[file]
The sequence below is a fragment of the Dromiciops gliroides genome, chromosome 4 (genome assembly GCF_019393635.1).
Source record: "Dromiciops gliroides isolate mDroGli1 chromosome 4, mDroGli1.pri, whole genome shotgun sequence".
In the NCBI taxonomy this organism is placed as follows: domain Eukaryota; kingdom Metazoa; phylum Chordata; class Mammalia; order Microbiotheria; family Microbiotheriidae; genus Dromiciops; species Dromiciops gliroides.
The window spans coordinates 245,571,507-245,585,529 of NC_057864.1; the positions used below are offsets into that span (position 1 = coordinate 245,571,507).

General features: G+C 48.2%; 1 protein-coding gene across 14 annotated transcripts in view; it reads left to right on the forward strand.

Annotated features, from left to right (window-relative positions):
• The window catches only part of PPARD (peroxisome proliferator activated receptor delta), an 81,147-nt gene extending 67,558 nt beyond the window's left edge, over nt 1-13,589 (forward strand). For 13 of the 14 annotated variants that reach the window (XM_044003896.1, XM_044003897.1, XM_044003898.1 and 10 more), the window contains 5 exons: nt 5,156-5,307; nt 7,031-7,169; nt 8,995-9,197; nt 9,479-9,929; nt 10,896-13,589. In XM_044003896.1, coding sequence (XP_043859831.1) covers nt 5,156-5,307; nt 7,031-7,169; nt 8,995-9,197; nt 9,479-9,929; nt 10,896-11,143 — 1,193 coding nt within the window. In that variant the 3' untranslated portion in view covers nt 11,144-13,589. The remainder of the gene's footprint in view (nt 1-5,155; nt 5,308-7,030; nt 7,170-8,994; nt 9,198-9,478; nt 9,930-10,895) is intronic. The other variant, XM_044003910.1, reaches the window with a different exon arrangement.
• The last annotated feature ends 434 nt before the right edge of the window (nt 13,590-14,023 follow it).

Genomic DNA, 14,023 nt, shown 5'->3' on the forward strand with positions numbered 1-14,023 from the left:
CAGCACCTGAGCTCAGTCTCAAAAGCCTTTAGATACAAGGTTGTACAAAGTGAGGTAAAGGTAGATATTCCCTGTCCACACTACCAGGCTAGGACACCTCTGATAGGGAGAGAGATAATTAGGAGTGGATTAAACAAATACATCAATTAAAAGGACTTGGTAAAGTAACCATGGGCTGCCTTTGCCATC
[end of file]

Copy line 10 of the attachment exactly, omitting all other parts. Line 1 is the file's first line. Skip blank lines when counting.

CAGCACCTGAGCTCAGTCTCAAAAGCCTTTAGATACAAGGTTGTACAAAGTGAGGTAAAGGTAGATATTCCCTGTCCACACTACCAGGCTAGGACACCTCTGATAGGGAGAGAGATAATTAGGAGTGGATTAAACAAATACATCAATTAAAAGGACTTGGTAAAGTAACCATGGGCTGCCTTTGCCATC